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Waiting for Herb

The Pogues

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Customer Reviews

Underrated gem by the Pogues

If you are new to the Pogues, come back to this album later. However if you've heard the classic Shane tunes of the 80s and are wondering what more the Pogues have to offer, this is the album to get. The Pogues (minus Shane MacGowan) were talented musicians and in this album they branch out to new musical ground. The catchiness remains, but songs like "Pachinko," "Girl from the Wadi Hammamat" and "Sitting on Top of the World" take the band in a new direction. Sit back, crack a beer, and enjoy this album the whole way through. It's worth it. Regrettably the Pogues were unable to continue with such vigor in their next album Pogue Mahone, and the band drifted into mediocrity.

Really?

There are at least six really good songs on here. Especially the two additional songs. Paris St. Germaine is one of my most listened to Pogues' song. Drunken Boat, First Day of Forever is nothing like a Pogues' song and great, Pachinko, of course Tuesday Morning. I like this album. I can even like the one that followed this, but it doesn't seem like a Pogues' album.

No Shane,but still Good

I like this album sure theres no Shane but one man doesn't make a band. alot of very cool songs, I wasn't as fond of the exta tracks but i've had to buy this album three time cuz ppl keep takeing it.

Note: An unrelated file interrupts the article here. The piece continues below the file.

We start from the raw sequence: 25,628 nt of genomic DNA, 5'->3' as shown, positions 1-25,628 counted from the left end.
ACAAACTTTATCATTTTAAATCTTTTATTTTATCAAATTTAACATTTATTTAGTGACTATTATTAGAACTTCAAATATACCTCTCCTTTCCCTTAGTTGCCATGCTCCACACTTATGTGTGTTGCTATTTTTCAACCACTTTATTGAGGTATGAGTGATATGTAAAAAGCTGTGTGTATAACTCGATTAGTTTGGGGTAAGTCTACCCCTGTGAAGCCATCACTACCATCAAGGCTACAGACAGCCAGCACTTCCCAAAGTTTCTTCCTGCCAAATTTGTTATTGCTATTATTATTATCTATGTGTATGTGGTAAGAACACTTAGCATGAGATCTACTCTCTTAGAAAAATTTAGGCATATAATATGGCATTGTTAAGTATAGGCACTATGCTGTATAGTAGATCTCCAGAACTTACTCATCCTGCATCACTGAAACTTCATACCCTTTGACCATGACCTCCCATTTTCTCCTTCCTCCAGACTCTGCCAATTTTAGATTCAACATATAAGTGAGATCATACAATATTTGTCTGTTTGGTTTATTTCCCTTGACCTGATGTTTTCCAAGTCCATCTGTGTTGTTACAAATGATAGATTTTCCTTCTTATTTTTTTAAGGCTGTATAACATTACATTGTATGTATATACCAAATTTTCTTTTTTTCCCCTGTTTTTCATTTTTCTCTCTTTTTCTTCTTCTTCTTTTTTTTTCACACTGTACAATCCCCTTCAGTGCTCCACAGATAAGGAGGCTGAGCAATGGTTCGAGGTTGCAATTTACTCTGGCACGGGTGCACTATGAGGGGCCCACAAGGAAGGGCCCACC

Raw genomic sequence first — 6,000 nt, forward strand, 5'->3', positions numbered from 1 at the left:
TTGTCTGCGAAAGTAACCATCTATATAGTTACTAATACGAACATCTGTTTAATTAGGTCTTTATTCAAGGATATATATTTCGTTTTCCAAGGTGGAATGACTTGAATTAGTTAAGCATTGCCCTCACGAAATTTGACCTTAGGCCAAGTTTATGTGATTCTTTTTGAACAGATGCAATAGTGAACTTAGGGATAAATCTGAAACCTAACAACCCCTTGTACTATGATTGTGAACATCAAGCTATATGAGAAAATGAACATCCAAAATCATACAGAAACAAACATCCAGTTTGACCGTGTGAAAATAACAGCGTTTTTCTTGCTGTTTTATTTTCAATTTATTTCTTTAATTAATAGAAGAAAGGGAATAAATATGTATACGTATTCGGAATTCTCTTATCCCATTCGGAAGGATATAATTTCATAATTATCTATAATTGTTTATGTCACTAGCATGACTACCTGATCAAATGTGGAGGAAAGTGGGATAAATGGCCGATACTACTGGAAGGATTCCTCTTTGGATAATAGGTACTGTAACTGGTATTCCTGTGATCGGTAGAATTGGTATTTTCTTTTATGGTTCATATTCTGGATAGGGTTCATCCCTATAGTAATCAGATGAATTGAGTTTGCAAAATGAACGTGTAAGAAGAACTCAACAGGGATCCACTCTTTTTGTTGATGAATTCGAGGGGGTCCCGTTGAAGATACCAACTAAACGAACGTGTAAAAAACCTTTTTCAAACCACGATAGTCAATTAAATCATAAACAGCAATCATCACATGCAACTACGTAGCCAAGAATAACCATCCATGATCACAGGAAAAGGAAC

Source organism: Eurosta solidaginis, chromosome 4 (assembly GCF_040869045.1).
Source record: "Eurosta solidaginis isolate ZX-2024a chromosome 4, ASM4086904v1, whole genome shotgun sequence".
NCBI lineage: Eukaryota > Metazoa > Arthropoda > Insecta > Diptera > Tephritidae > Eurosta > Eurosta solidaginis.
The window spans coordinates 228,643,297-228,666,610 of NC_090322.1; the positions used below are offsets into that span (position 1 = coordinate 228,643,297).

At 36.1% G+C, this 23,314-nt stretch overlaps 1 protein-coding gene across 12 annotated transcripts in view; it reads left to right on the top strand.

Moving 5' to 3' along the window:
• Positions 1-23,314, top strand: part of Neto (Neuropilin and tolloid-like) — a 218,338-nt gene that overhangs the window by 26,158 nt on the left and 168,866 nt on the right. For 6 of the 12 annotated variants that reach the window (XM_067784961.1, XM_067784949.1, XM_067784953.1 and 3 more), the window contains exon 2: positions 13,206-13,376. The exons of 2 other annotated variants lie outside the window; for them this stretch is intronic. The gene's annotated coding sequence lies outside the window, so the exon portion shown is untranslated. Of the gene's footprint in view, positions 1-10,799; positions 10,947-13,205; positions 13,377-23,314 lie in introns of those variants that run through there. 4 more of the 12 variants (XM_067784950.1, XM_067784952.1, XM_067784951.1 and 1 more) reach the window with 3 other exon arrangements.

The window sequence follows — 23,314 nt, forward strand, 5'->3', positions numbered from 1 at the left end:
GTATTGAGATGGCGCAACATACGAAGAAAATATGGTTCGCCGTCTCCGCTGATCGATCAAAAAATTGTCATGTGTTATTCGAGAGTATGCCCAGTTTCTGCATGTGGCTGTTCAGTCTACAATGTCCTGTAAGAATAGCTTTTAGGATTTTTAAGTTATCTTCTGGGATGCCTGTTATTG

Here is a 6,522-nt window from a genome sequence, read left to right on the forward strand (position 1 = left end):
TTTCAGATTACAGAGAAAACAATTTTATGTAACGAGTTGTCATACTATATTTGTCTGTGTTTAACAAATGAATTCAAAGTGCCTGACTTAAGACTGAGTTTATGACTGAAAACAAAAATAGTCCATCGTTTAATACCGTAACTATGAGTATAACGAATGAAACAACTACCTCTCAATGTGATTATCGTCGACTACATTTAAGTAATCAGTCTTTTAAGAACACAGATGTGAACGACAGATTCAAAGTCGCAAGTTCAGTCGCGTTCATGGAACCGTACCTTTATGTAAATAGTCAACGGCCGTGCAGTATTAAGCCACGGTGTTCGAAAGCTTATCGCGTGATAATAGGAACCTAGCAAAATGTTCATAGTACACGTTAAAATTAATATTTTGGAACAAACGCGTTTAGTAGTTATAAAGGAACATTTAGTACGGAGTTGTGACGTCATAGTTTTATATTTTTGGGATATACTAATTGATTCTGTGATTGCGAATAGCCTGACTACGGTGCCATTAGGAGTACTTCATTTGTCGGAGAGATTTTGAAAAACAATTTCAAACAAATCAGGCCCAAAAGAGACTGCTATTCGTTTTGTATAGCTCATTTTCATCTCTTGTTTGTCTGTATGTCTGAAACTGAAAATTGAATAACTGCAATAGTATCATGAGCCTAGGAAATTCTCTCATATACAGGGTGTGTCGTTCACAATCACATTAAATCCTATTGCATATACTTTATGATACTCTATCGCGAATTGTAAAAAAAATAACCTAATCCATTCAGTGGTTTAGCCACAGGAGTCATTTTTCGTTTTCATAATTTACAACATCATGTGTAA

Biography

Formed: 1982 in Kings Cross, London, England

Genre: Alternative

Years Active: '80s, '90s, '00s, '10s

By demonstrating that the spirit of punk could live in traditional Irish folk music, the Pogues were one of the most radical bands of the mid-'80s. Led by Shane MacGowan, whose slurred, incomprehensible voice often disguised the sheer poetry of his songs, the Pogues were undeniably political — not only were many of their songs explicitly in favor of working-class liberalism, but the wild, careening sound of their punk-injected folk was implicitly radical. While the band was clearly radical,...
Full Bio

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